It'll be a Tulsa first, a non-partisan election for mayor, so why not, thought Republican candidate Bill Christiansen, have another first?
"I was reaching out to the Democrats to see if I could attend, because I do have a lot of Democratic support," he said.
Attend the Tulsa County Democratic convention.
"I say no," said Chairwoman Judy Eason McIntyre, who isn't exactly a big fan of Republicans.
"Republicans and Tea Party people like to say, ask, 'What Would Jesus Do?' They want to base a lot of their behavior and decisions on biblical and spiritual kinds of things, and yet when you see how they practice, what they practice is totally opposite," she said.
"I think it's important in a non-partisan election, or the first one in the history of Tulsa that we come together," said Christiansen.
"I wish, that's the utopia, I wish that that could happen, but you know when we look at the national political situation, we can't get anything done simply because whatever the President wants, they're going to be against it. These are the same people supporting him," she said.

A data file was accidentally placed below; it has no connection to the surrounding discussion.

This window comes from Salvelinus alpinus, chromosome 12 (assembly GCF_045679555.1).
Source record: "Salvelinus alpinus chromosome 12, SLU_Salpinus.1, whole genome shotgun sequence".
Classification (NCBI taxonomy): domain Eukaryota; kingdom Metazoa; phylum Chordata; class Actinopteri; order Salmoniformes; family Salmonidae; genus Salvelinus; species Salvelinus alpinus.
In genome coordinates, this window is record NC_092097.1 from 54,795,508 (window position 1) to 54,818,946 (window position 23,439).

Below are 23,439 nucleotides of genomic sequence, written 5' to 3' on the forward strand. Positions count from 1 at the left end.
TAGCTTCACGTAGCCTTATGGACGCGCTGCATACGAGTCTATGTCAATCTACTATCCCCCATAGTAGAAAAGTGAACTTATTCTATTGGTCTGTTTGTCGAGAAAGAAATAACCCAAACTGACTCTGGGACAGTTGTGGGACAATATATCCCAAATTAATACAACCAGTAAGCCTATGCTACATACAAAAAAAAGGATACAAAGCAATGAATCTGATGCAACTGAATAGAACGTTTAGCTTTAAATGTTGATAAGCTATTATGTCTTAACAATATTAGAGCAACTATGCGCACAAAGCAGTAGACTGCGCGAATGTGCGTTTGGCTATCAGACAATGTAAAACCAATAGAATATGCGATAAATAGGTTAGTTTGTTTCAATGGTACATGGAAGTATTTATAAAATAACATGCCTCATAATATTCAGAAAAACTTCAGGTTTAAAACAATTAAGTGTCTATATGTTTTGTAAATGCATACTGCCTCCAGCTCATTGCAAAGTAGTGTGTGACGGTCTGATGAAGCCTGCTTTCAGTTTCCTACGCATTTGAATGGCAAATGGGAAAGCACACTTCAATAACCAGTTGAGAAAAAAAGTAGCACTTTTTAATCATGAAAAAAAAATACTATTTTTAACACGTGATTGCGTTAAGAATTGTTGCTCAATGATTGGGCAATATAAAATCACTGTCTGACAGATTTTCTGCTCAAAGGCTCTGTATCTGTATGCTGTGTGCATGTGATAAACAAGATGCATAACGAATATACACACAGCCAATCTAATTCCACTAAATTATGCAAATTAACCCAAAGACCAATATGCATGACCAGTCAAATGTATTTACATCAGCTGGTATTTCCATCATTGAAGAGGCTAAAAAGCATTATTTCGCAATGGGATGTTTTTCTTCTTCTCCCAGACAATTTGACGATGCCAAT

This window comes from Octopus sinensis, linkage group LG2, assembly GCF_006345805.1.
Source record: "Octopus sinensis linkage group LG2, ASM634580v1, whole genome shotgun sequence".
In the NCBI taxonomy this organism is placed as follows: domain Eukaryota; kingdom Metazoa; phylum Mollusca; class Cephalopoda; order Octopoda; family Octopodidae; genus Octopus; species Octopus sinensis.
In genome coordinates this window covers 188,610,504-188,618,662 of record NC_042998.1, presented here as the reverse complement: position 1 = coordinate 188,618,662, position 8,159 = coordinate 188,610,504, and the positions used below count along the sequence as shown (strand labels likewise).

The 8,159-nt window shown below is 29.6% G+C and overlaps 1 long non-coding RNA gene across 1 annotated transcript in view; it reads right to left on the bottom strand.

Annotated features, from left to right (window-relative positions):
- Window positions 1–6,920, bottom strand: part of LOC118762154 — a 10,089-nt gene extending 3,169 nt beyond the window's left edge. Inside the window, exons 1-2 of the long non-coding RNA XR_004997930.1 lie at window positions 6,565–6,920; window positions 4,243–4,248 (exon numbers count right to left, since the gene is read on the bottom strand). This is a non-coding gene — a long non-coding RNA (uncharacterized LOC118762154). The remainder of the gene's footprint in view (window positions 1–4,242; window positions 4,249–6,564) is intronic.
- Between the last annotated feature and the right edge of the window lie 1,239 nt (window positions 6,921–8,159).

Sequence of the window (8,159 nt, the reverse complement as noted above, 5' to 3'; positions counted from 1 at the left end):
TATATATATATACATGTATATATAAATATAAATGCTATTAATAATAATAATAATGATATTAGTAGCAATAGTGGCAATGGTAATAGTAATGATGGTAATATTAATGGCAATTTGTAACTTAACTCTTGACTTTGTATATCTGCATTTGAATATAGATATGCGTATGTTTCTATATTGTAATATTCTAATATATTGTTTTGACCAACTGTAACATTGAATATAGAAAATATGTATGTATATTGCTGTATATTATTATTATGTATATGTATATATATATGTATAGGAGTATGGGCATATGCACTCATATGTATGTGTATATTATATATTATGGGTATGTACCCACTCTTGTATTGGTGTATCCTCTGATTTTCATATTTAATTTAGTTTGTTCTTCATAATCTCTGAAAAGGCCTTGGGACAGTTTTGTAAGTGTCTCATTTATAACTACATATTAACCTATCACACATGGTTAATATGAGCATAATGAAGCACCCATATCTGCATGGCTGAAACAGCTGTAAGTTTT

"I'll be at the meeting, yes," said Roscoe Turner.
He's one of those people supporting him, and he's a Democrat who wouldn't mind Christiansen's attendance at the convention.
"I didn't know we had a little dictatorship here in the Democratic Party, that upsets me to no end," said Turner.
"You know, I'm not surprised by anything that Roscoe might say.," said Eason McIntyre.
And by now it should come as no surprise to what she might say.
"If he feels that strongly about it maybe he can join the Republican Tea Party himself," she said of Turner.
The first non-partisan election, solidifying party lines like nothing else.
"It's just a sad day for Tulsa because I think Tulsa deserves better," said Christiansen.
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